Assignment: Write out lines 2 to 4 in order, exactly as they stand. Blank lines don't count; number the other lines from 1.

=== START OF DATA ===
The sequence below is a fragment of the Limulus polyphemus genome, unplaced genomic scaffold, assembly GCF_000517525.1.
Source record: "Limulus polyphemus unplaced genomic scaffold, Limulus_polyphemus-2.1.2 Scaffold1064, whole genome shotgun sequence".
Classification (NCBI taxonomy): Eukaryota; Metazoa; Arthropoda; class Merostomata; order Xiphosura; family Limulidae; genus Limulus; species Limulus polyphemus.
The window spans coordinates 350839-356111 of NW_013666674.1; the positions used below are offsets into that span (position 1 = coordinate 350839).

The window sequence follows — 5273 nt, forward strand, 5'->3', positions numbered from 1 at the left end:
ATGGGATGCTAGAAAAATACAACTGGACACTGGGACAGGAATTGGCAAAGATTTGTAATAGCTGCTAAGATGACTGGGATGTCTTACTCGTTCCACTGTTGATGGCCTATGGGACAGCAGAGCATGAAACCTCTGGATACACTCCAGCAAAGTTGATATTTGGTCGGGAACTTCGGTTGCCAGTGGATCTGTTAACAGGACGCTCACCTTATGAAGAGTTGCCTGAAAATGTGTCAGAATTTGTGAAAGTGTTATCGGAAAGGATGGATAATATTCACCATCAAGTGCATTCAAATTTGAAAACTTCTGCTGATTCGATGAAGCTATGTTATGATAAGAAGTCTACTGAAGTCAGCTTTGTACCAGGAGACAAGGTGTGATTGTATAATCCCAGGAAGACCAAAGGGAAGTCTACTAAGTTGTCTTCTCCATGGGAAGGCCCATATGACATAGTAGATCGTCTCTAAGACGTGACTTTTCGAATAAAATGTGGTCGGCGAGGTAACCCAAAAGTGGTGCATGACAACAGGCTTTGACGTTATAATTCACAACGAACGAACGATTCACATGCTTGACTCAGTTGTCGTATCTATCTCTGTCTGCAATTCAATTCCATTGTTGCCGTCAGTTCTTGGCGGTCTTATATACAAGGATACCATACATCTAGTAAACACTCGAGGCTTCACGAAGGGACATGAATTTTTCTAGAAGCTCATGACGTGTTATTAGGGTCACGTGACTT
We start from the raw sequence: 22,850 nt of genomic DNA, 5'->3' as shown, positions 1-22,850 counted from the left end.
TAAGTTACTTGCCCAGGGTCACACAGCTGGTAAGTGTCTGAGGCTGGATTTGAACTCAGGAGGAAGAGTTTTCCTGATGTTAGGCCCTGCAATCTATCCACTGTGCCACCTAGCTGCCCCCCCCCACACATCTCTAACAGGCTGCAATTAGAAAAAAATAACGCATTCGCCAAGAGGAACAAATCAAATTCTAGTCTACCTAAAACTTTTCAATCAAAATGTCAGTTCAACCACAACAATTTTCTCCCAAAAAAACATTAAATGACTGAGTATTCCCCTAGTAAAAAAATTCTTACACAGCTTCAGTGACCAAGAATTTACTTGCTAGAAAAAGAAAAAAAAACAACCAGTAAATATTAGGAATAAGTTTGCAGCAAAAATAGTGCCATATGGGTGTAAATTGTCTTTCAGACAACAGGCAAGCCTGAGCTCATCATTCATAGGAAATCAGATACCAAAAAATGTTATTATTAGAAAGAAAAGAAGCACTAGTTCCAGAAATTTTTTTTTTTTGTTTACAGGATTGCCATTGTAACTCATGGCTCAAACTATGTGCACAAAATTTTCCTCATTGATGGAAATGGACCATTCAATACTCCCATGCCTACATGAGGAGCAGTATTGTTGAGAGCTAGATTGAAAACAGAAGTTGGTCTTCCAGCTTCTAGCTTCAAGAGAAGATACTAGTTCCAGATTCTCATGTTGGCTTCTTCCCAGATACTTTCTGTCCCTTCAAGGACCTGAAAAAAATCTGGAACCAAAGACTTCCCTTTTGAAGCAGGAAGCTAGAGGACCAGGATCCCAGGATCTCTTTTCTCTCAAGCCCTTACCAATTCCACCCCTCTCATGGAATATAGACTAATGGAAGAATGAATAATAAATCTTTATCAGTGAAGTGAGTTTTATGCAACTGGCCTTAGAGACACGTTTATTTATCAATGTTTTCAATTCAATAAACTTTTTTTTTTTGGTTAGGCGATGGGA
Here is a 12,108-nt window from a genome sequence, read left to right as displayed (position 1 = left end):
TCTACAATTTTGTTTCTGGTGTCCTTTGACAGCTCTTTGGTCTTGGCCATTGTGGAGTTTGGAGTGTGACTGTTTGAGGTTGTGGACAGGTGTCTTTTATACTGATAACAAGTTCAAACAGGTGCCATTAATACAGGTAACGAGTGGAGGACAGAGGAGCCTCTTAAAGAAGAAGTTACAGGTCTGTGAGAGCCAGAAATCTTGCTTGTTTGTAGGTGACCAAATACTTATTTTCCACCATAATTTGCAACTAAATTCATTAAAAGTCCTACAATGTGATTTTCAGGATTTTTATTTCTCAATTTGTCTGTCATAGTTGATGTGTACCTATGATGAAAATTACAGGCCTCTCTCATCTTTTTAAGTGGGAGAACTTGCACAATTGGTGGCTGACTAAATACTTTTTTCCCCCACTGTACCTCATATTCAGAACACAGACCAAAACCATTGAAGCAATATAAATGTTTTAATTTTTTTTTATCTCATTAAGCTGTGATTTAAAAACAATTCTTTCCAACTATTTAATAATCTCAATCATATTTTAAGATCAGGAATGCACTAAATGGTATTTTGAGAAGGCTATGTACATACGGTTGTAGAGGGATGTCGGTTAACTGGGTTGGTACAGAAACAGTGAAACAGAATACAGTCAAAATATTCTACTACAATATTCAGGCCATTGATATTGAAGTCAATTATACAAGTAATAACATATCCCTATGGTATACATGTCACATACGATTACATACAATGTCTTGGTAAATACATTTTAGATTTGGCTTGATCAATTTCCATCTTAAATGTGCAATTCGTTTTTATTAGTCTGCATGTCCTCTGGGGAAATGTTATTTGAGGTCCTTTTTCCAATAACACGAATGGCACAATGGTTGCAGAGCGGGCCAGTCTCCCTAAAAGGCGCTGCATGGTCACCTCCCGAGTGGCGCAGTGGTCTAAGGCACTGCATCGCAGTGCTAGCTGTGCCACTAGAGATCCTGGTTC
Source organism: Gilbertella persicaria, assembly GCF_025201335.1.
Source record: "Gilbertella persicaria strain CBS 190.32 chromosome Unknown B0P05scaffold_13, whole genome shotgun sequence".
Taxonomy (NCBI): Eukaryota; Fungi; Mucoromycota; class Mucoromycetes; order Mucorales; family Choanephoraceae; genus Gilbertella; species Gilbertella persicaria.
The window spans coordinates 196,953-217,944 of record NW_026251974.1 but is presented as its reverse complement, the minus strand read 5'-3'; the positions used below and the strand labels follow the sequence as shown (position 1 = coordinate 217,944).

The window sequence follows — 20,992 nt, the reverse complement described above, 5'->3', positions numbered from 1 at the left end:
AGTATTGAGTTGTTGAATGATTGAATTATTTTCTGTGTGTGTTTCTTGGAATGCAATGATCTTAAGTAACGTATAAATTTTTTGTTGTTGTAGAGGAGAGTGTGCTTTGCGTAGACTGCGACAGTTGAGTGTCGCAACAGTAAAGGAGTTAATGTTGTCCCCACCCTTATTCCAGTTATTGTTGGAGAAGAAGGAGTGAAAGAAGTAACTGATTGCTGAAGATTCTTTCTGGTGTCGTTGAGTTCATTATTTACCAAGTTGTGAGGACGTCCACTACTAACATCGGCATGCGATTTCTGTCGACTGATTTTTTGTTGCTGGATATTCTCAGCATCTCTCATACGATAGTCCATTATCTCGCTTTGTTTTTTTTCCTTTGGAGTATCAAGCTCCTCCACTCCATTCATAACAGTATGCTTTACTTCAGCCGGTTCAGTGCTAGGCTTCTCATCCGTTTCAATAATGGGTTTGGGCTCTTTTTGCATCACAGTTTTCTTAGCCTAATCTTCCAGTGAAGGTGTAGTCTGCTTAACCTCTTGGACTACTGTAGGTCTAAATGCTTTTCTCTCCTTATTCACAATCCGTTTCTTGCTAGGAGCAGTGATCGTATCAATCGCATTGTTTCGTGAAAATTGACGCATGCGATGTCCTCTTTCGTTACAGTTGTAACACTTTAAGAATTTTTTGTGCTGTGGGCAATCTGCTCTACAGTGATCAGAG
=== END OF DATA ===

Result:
Source record: "Limulus polyphemus unplaced genomic scaffold, Limulus_polyphemus-2.1.2 Scaffold1064, whole genome shotgun sequence".
Classification (NCBI taxonomy): Eukaryota; Metazoa; Arthropoda; class Merostomata; order Xiphosura; family Limulidae; genus Limulus; species Limulus polyphemus.
The window spans coordinates 350839-356111 of NW_013666674.1; the positions used below are offsets into that span (position 1 = coordinate 350839).